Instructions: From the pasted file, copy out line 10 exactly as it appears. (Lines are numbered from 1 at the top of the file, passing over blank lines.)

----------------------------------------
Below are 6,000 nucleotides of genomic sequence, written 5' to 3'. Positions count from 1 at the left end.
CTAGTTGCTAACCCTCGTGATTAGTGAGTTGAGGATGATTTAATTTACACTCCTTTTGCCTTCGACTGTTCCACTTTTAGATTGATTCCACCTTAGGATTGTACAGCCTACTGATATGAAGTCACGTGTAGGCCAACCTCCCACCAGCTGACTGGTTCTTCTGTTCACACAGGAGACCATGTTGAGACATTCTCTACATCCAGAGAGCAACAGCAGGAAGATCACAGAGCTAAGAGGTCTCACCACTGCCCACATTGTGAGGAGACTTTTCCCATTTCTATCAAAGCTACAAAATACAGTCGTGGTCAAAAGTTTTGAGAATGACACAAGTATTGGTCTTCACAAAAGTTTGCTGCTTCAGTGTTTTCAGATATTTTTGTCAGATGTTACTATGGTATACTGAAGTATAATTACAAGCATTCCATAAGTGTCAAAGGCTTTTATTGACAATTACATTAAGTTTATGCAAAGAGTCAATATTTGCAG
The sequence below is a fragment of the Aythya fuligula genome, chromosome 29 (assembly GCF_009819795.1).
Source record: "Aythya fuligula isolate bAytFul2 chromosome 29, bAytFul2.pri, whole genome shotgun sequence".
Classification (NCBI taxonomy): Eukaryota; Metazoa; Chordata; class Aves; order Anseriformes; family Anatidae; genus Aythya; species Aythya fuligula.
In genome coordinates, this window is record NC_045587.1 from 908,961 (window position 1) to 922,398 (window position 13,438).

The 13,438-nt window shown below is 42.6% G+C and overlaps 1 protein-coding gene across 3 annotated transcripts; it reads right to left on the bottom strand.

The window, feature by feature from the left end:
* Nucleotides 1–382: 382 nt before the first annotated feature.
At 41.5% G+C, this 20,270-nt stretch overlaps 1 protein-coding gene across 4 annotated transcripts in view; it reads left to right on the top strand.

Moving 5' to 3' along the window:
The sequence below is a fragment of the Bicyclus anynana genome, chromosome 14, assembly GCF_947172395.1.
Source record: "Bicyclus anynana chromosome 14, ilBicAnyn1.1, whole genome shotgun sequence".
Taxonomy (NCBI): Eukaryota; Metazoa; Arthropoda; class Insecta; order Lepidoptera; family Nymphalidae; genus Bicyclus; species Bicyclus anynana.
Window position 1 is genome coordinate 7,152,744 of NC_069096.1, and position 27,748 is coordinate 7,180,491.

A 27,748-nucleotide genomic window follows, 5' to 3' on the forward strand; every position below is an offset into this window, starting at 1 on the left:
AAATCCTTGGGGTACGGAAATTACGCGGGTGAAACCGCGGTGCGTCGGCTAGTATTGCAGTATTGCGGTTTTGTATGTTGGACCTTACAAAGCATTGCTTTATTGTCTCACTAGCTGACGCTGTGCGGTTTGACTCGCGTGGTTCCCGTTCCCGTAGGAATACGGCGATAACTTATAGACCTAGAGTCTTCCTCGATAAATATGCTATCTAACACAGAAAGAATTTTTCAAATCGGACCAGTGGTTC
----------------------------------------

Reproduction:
At 41.5% G+C, this 20,270-nt stretch overlaps 1 protein-coding gene across 4 annotated transcripts in view; it reads left to right on the top strand.